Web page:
Ettore Ferrari / EPA-EFE
Italy’s next prime minister promises a lot on the campaign trail but the reality of government will prove a shock.
Italy will have its first woman prime minister. And both Italy and Western Europe will have their first far-right majority government since the fall of Mussolini and the end of the Second World War.
With the opposition all but giving up, a party with origins in post-war fascism is poised to form a government.
From left, Silvio Berlusconi, Giorgia Meloni and Matteo Salvini address a rally in Rome in 2019. Meloni’s Fratelli d'Italia (Brothers of Italy) party, with neo-fascist roots, has been rising rapidly in popularity ahead of Italy’s Sept. 25 parliamentary elections.
(AP Photo/Andrew Medichini)
Italians will vote soon. A likely victory for the far-right Brothers of Italy could take the country down an uncharted path.
Mario Draghi has resigned after his unity party lost its unity.
Fabio Frustaci / EPA-EFE
The latest political chaos in Italy is the result of a series of political manoeuvres by varying parties.
Lord of all he surveys?
Nicholas Kamm/AFP via Getty Images
In claiming the election was “stolen” from him and using the office of the president to the benefit of his family, Trump dips into the authoritarian playbook to convert power into property.
Harvey Weinstein arrives at the Manhattan Criminal Court, on February 24, 2020 in New York City. On March 11 he was sentenced to 23 years in prison for criminal sexual acts and rape.
Timothy A. Clary/AFP
Scandals are violent shocks to social systems, yet not all questionable behaviour produces scandal. How can we explain that some figures escape the consequences of their own behavior while others don’t?
The rise of ‘strongman’ politics, exemplified by Donald Trump and Vladimir Putin, brings with it considerable risk.
EPA/ Anatoly Maltsev
The ideals of liberal democracies are under threat – and not just in the US and Russia.
Legal senator Tony Chike Iwobi casts his ballot to elect the speaker of the Italian Senate.
EPA-EFE/Alessandro di Meo
Italy’s first black senator, and the party he represents, won’t be advancing the fight against xenophobia.
EPA/Daniel Dal Zennaro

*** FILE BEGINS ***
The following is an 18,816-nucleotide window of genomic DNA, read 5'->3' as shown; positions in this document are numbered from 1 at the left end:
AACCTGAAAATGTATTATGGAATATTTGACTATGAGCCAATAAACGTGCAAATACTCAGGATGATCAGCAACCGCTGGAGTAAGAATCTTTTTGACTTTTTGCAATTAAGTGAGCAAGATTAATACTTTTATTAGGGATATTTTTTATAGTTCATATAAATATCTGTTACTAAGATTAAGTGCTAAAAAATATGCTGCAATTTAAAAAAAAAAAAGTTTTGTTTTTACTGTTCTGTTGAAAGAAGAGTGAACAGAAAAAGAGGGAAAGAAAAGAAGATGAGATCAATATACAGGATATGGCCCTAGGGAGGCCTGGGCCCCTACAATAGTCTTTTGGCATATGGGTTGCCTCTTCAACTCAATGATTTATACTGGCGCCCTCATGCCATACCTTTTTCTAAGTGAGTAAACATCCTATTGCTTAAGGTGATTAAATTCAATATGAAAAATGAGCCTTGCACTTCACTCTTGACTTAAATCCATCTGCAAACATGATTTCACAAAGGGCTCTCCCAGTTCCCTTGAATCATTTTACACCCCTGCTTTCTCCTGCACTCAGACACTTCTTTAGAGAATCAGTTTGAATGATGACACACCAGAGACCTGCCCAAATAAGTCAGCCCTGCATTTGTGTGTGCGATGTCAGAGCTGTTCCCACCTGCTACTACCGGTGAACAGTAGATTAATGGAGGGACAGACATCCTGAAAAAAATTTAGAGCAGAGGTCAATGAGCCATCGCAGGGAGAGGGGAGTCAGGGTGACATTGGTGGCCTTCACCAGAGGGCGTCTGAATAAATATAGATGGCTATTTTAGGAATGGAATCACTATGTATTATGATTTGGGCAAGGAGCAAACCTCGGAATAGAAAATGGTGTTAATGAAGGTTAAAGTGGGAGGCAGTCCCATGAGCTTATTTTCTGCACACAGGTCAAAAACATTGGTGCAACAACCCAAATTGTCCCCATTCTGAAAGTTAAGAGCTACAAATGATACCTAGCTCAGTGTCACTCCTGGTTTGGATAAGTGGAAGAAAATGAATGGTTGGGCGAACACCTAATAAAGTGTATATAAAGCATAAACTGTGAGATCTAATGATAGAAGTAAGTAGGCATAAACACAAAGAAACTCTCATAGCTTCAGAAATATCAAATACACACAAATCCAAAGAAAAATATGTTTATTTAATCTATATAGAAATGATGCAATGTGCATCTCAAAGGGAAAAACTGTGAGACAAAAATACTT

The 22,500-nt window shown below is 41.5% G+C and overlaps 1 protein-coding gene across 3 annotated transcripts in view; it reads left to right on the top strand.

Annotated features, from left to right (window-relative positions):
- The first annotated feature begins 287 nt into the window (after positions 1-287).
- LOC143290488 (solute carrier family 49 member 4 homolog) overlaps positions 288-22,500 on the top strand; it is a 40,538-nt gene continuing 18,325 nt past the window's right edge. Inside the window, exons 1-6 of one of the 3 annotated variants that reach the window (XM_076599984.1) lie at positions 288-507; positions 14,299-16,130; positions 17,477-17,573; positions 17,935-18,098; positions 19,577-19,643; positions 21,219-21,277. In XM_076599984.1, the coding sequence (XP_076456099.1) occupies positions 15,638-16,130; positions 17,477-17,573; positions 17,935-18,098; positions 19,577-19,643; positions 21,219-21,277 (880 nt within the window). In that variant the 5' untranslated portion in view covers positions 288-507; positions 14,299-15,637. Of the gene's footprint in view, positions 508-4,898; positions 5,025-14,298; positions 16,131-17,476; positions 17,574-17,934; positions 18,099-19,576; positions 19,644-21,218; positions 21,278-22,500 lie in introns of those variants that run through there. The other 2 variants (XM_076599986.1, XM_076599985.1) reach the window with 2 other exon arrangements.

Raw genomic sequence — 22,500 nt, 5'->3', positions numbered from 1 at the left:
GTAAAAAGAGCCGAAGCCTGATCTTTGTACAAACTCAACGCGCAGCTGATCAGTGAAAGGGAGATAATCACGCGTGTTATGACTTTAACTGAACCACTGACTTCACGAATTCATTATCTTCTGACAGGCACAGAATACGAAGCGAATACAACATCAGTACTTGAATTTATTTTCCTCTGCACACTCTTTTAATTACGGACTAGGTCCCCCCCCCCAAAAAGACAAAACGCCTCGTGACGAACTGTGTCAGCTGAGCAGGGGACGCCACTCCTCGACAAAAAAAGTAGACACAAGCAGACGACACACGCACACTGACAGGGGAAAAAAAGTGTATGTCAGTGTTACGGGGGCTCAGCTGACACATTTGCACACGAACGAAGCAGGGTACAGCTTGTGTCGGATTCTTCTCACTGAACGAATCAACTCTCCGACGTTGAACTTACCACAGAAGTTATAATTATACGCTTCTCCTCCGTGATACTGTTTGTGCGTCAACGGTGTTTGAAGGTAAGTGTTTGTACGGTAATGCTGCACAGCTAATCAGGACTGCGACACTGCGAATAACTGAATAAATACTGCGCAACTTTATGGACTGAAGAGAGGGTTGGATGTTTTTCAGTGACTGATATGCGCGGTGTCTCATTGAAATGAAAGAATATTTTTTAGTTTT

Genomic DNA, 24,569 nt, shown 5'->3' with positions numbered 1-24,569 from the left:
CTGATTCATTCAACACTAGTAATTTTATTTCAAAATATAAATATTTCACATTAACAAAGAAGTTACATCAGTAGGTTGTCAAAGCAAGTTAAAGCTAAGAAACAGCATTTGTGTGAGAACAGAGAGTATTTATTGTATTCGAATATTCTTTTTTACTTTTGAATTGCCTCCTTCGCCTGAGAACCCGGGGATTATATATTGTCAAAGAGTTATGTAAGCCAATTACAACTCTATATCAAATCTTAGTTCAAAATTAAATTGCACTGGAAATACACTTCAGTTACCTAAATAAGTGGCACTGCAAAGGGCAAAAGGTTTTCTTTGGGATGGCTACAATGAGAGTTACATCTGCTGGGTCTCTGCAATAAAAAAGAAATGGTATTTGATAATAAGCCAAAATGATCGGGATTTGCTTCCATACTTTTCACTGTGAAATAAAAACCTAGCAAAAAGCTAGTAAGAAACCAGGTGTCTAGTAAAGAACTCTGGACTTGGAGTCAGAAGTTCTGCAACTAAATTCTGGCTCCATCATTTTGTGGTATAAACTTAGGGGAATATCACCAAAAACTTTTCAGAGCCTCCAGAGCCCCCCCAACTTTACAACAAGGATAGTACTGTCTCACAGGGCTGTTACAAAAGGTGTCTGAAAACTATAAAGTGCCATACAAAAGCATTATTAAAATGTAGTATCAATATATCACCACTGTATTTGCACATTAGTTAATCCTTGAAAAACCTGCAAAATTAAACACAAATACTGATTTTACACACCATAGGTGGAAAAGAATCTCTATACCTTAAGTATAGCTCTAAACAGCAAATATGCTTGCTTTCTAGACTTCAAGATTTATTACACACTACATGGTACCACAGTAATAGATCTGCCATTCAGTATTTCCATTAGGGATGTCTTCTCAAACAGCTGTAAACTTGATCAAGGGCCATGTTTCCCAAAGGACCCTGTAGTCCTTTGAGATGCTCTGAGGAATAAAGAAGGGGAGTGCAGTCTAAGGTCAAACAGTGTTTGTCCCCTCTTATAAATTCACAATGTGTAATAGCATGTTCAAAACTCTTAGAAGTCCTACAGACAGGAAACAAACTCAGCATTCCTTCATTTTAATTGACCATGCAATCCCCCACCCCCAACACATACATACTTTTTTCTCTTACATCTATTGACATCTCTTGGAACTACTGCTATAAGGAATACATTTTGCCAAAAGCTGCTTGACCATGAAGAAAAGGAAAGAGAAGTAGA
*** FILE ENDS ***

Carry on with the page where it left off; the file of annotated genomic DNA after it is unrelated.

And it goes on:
The Five Star Movement is the biggest party, but forming a government is going to be difficult. Will a right-wing coalition prevail?
Silvio Berlusconi, left, arrives to vote as a bare-breasted woman protests in background.
AP Photo/Luca Bruno
Together, two parties with a tough stance on immigration and the EU – the Five Star Movement and the League – received nearly 50 percent of the vote.
Berlusconi: can’t move his face enough to say ‘goodbye’.
EPA/Flavio Lo Scalzo
He’s barred from public office but this former prime minister isn’t going to be held back by the small matter of a conviction for tax evasion.
Italy’s political future hangs in the balance – will it see another chaotic grand coalition, or take an anti-EU populist step into the unknown?
The shirt numbers of Brisbane Roar player Ivan Franjic are seen to dislodge during the Preliminary Stage 2 AFC Champions League match between the Brisbane Roar and Ceres Negros FC at the Queensland Sports and Athletics Centre in Brisbane, Tuesday, January 23, 2018.
AAP Image/ Dave Hunt
The Brisbane Roar’s woes are the least of the Bakrie Group’s concerns, writes Nasya Bahfen.
With corruption scandals dogging practically every party, it’s difficult to see how the electorate can have faith in their representatives. And yet, they keep voting for them.
Alexis Sanchez celebrates Arsenal beating Chelsea in the 2017 FA Cup final.
World soccer is the story of hyper-capitalism. What would fan and revolutionary thinker Frantz Fanon have thought about the state of the sport?
Not exactly Mr Popular: Paolo Gentiloni.
Paolo Gentiloni’s government is barely distinct from his predecessor’s, and its mandate is desperately thin.
Italians voted “No” by a convincing margin in the referendum on constitutional change.
In a climate of widespread discontent with Italy’s political establishment, a new election might wipe out most of the parties in the current government coalition.
EPA/Alessandro Di Meo
This was a vote against the prime minister – not a show of support for his rivals.
Stepping down: Matteo Renzi.
The revolt that brought down Matteo Renzi is no carbon copy of Trump et al, but that won’t be of much comfort to Brussels.